Simon, the master showman, quickly had the audience in the palm of his hand; whatever the relative importance of the others in writing, recording, posing for pictures etc, he dominates the live stage almost to the point that you have to force yourself to look at the other band members (perhaps that explains the red hair). He sang in a somewhat deeper register than we are used to hearing, more like the vocals on Liberty (the song, not album) and I Believe / All I Need To Know.

After getting everybody going with Planet Earth, Hungry Like the Wolf and A View To A Kill, Simon paused to make a few remarks, most of which were unintelligible to those of us at the back, but I caught the tail end of them: “…a song about my world, your world, the ordinary world.” Somehow I think that his world is slightly less ordinary than ours, but never mind. Ordinary World and Come Undone followed, assisted by the excellent backing vocals of Lamya al Mugheiry, who sang on the album version of Love Voodoo. They then launched into an upbeat song I had never heard before, with Simon yelling “Freeze!” then “Rock!”

We returned to familiar territory with a version of The Chauffeur closely resembling the ‘acoustic demo’ from the early 80s, but with Simon doing a solo on the pan pipes (who says he was born with his instrument?) and leading everyone off stage a la Pied Piper. Even Nick detached one of his key boards and joined the procession. You see, he does move, occasionally.

Back on stage they came for the most elaborate number of the evening, Nick in surgeon clothes being pushed onstage in a wheel chair by Lamya, and Simon prone on a hospital trolley, rising to reveal himself tied up in a tangle of ropes, or bandages. The song was Love Voodoo, and I’m still not sure how he managed to not strangle himself. He didn’t, though and the band roared down the homestretch with immense renditions of Notorious, The Reflex and Rio, with Simon plunging into the crowd during the latter like a shirtless politician during an election. Somehow he emerged alive and departed the stage to roars of delight from the ecstatic audience, which demonstrated its demands by thunderous pounding on the backs of the plastic seats.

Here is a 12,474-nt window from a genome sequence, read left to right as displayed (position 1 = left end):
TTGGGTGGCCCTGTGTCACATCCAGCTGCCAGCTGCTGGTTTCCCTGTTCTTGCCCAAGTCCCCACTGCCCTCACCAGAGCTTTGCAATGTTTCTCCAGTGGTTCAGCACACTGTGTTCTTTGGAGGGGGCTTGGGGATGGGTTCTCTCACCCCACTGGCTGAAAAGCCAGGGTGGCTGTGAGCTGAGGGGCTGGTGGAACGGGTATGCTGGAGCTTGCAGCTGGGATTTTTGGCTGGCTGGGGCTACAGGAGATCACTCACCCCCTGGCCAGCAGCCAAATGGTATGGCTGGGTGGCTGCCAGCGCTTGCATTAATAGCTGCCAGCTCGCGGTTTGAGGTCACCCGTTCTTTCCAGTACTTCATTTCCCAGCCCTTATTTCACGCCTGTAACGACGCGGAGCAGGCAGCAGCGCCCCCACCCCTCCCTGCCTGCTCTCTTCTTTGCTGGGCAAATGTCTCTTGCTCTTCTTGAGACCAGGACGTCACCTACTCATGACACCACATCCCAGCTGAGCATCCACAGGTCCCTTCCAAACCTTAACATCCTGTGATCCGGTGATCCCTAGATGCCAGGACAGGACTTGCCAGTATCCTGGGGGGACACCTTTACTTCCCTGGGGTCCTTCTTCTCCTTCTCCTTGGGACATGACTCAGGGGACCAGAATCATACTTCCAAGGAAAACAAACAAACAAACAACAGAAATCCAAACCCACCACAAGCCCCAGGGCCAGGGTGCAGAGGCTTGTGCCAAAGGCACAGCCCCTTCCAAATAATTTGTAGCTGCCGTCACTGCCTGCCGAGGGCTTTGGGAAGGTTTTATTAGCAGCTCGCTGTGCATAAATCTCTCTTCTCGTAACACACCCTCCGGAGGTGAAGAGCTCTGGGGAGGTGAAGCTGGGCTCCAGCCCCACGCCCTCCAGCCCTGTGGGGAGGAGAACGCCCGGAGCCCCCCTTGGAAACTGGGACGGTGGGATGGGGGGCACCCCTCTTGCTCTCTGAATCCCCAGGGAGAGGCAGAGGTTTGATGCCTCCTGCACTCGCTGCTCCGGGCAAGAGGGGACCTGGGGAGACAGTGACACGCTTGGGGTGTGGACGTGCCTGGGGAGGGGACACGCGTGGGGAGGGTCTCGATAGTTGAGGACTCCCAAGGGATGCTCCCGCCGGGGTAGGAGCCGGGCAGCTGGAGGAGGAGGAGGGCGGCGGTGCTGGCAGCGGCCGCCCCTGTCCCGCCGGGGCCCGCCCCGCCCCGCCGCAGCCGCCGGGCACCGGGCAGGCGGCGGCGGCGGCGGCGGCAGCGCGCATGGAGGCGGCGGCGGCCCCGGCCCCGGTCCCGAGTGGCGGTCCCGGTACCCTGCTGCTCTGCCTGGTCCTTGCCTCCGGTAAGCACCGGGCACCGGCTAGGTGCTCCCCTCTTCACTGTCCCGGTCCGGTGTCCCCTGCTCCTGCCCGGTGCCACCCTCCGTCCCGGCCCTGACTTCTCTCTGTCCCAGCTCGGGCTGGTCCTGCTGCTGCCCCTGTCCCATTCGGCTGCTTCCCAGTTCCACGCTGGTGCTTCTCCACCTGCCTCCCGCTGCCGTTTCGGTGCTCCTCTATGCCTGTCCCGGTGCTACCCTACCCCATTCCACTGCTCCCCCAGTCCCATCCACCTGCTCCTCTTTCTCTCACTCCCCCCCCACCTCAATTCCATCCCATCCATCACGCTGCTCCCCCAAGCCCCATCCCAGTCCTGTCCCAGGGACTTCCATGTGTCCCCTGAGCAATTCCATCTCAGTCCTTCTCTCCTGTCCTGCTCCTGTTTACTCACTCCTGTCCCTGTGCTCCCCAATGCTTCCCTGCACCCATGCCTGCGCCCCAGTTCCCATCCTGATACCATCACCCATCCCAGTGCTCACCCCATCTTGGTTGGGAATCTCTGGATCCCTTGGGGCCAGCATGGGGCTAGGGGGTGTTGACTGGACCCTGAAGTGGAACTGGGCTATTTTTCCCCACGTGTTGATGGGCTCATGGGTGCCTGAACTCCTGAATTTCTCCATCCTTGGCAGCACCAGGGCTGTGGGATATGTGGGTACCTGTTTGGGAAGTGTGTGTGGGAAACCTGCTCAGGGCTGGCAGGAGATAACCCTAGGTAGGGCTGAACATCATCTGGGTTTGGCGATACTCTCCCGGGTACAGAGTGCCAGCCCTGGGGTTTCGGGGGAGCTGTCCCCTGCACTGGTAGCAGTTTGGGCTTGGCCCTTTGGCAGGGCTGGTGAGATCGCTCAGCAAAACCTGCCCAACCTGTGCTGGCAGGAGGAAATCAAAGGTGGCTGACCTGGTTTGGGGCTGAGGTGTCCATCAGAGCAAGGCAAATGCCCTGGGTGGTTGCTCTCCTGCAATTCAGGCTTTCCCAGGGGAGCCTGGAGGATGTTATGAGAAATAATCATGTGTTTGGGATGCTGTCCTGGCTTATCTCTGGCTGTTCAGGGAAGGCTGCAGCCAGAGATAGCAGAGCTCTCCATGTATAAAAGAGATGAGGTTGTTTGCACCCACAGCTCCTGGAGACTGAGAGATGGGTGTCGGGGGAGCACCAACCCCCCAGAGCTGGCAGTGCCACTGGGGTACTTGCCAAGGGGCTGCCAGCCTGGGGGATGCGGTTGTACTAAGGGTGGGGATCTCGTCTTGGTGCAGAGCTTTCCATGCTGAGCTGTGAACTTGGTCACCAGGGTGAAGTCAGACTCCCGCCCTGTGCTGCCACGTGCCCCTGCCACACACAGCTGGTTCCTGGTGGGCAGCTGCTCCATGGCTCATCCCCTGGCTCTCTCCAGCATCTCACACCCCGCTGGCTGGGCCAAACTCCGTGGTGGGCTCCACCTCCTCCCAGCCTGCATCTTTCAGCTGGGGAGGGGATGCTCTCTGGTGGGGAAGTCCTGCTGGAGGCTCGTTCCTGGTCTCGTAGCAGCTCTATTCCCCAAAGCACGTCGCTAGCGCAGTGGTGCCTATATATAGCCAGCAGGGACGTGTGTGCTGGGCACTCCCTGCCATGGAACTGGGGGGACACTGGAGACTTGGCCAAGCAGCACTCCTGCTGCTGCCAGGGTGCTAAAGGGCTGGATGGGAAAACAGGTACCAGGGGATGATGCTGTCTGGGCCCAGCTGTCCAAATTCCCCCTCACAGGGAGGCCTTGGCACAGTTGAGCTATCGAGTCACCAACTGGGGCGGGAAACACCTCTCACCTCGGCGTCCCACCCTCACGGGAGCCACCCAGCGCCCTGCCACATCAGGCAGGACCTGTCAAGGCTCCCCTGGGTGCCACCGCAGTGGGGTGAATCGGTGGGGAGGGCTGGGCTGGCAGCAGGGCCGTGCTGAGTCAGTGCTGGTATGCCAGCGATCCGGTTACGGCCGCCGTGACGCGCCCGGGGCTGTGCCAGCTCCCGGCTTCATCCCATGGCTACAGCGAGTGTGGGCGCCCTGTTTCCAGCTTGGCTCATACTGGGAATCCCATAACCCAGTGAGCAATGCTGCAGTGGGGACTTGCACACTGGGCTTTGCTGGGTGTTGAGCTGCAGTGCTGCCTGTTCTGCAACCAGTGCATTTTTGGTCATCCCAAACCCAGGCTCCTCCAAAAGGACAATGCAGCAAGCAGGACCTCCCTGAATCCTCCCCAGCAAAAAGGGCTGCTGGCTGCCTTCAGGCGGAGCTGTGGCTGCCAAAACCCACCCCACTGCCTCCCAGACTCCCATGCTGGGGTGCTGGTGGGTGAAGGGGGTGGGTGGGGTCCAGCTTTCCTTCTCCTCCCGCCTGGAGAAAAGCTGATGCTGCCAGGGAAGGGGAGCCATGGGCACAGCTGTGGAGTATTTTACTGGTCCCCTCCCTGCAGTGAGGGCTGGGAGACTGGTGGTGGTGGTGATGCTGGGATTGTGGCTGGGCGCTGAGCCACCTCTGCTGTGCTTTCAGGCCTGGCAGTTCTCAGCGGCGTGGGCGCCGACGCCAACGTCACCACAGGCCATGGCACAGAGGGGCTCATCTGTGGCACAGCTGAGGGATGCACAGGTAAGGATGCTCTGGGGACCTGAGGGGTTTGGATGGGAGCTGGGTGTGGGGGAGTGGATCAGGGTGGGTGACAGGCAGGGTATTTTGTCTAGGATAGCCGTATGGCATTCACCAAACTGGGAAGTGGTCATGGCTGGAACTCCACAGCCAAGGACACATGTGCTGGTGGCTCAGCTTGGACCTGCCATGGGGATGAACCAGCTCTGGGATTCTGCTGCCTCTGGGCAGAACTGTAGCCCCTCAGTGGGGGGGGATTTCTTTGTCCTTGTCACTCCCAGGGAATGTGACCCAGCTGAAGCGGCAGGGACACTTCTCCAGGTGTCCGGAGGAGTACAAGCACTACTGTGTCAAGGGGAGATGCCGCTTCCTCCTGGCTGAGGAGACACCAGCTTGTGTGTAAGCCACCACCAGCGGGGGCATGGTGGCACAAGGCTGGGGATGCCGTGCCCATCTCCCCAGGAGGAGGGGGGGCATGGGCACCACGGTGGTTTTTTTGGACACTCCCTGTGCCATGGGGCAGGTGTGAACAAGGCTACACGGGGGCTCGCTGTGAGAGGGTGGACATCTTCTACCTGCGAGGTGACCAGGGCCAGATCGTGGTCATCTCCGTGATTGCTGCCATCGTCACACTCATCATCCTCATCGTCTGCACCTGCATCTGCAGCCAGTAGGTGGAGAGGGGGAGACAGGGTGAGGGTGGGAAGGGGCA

After a minute the heroes reappeared, not to play The Sound of Thunder, but Save A Prayer and an extremely high-voltage version of Too Much Information, the latter allowing Warren to showcase the flashiest guitar work of the evening. Once again they retreated; once again they were called back, and wound up the evening with a red-hot performance of The Wild Boys. Previously this had never been one of my favourites – what is it, anyway, a hymn to gang violence? – but this time the lines that seemed to matter were “They tried to break us / Looks like they’ll try again,” which took on a whole new meaning they just didn’t have 10 years ago.

As the lights went up, the super-charged bayed for more, but that was all. The show was precisely two hours long. If we had had it our way they would have been there for six hours.

As the elated and somewhat shell-shocked audience of seven thousand streamed towards the parking lot, still basking in the after glow of an unforgettable evening, I would have been willing lay odds that if an announcement had just come over the loudspeakers that Duran were giving another unscheduled performance, at least 90% would have stormed the box office. My one regret, apart from not having a better seat, was that Simon hadn’t come down my aisle when he was working the crowd so I could shout “don’t ever quit” in his ear. Since I’m sure he attends closely the august pages of this journal, let me take this opportunity to say it: “DON’T EVER QUIT.” Oh yes, and come again soon. We’ve missed you.

* EPILOGUE: 25 years later and Simon has still not quit